Second district House race heavily contested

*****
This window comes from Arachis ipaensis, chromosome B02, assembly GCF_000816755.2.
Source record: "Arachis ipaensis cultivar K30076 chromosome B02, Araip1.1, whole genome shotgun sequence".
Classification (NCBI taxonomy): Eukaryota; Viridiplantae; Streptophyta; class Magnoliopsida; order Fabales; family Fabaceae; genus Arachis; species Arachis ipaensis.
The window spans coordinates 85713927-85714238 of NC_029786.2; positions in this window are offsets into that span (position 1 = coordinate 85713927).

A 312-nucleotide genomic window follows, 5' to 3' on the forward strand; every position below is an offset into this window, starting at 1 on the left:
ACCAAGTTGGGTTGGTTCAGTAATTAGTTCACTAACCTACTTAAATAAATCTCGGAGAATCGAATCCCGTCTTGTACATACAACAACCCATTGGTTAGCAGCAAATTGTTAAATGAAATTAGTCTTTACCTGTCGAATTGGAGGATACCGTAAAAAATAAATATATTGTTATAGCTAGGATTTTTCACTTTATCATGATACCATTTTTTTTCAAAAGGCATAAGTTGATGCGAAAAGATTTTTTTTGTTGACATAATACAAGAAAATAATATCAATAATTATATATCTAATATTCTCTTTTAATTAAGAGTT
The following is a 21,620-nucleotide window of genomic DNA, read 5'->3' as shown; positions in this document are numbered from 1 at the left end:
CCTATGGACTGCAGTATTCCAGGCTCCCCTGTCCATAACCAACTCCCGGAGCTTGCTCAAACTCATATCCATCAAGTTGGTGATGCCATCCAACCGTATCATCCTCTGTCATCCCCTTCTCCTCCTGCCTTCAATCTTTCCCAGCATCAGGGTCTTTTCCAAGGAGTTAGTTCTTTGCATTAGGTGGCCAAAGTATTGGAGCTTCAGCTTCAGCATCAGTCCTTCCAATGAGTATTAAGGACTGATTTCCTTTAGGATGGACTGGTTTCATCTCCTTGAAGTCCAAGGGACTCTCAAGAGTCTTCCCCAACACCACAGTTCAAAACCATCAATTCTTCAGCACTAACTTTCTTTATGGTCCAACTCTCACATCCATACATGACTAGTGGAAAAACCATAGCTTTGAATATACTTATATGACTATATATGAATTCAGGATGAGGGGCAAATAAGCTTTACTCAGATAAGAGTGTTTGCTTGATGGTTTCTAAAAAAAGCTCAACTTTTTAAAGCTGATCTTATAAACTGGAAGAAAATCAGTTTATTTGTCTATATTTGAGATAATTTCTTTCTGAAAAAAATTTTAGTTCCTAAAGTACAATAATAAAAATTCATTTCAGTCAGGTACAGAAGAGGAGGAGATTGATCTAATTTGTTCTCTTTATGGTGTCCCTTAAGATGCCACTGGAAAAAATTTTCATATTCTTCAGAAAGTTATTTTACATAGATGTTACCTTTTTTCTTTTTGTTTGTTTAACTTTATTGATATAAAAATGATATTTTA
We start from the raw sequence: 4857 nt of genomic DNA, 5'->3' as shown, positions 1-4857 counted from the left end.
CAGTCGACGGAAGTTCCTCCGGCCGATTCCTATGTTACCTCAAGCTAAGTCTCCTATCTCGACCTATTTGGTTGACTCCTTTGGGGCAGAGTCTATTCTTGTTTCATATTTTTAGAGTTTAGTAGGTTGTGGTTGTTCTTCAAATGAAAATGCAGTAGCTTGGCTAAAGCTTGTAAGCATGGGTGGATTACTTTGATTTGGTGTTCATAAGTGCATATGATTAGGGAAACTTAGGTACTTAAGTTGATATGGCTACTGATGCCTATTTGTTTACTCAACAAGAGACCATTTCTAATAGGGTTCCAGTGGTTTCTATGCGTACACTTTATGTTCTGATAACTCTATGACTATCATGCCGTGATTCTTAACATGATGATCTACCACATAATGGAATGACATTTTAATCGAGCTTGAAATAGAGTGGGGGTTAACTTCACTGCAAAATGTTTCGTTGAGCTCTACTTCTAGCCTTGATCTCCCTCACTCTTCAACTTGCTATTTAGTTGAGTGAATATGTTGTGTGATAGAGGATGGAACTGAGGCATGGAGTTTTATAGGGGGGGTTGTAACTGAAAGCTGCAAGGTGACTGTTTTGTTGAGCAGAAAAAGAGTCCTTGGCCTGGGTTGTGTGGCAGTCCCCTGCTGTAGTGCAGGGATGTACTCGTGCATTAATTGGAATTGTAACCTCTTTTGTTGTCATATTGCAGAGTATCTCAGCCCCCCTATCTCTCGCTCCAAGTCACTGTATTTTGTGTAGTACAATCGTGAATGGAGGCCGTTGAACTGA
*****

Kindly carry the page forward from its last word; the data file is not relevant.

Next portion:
first_imgAfter months of speeches, fundraisers, handshakes and kissed babies, voters in Indiana’s 2nd Congressional District will decide whether Democrat Brendan Mullen or Republican Jackie Walorski will represent them on Capitol Hill. Notre Dame professor and former political reporter Jack Colwell said the race is still close with only four days remaining until Election Day. “At the start of the race, it was generally regarded as Jackie’s district,” Colwell said. “She unsuccessfully ran against [Sen.] Joe Donnelly in 2010, but came close. She also has a lot of name recognition, where Mullen is virtually unknown.” Colwell said the Republican-controlled state legislature redrew voting district lines in a way likely to incorporate more right-leaning voters in the district, favoring Walorski’s odds. “She began as a very heavy favorite, but Mullen came on in an impressive way,” Colwell said. “Whether he can actually catch up and win is far from certain, but he’s made a race of it that’s shown by some of the national groups spending heavily in this district now. Neither side would spend if they figured the race was over.” With voters looking for more bipartisanship, both candidates stress their willingness to reach across the aisle in Washington, Colwell said. “Jackie is saying she would be an independent voice and Mullen says he’d be a moderate, along the lines of Joe Donnelly, the Democrat who represents the district now,” he said. The spending includes funds from political consultant Karl Rove’s Super PAC, American Crossroads, which is backing Walorski. Mullen is getting support from Democratic PACs and the Democratic Congressional Campaign Committee. Name recognition has been difficult for Mullen in these new areas. To draw enough votes, Colwell said Mullen must win big in St. Joseph County, the most populous county of the 10 in the district, because his chances in the other nine are not good. Part of the headwinds Mullen will face throughout the district, Colwell said, comes from his opponent’s associating him with controversial figures and policies in Washington. “Walorski is trying to portray him as a Washington insider who was recruited by [House of Representatives minority leader] Nancy Pelosi to try and run in the district, and links him to President Obama and Obamacare,” Colwell said. “Mullen tries to link her to the Tea Party, which indeed did support her; Richard Mourdock, the Indiana Republican senatorial candidate who recently made controversial comments about abortion; and calls her a career politician.” The two candidates’ first and only television debate together occurred Tuesday at WSBT studios in Mishawaka. Mullen and Walorski also held a radio debate in Wabash, Ind., on Oct. 25. Colwell said Mullen came across as more assertive than Walorski in the debates because of the “prevent defense” Walorski has adopted to preserver her favorable poll numbers. “Mullen tried to get in all of his points and was critical of Walorski on the privatization of social security,” Colwell said. “Walorski seemed more intent on not making a mistake to preserve what’s assumed to be her lead.” Colwell attributed some of the contention in the race to the district’s residents’ moderate political leanings. “Both parties in seeking control of the House will zero in on this district as one that could be won,” Colwell said. “There are a lot of congressional districts across the country where it’s obvious that one party will win, but if it’s close, both sides will come in spending millions of dollars to make television stations happy.”last_img read more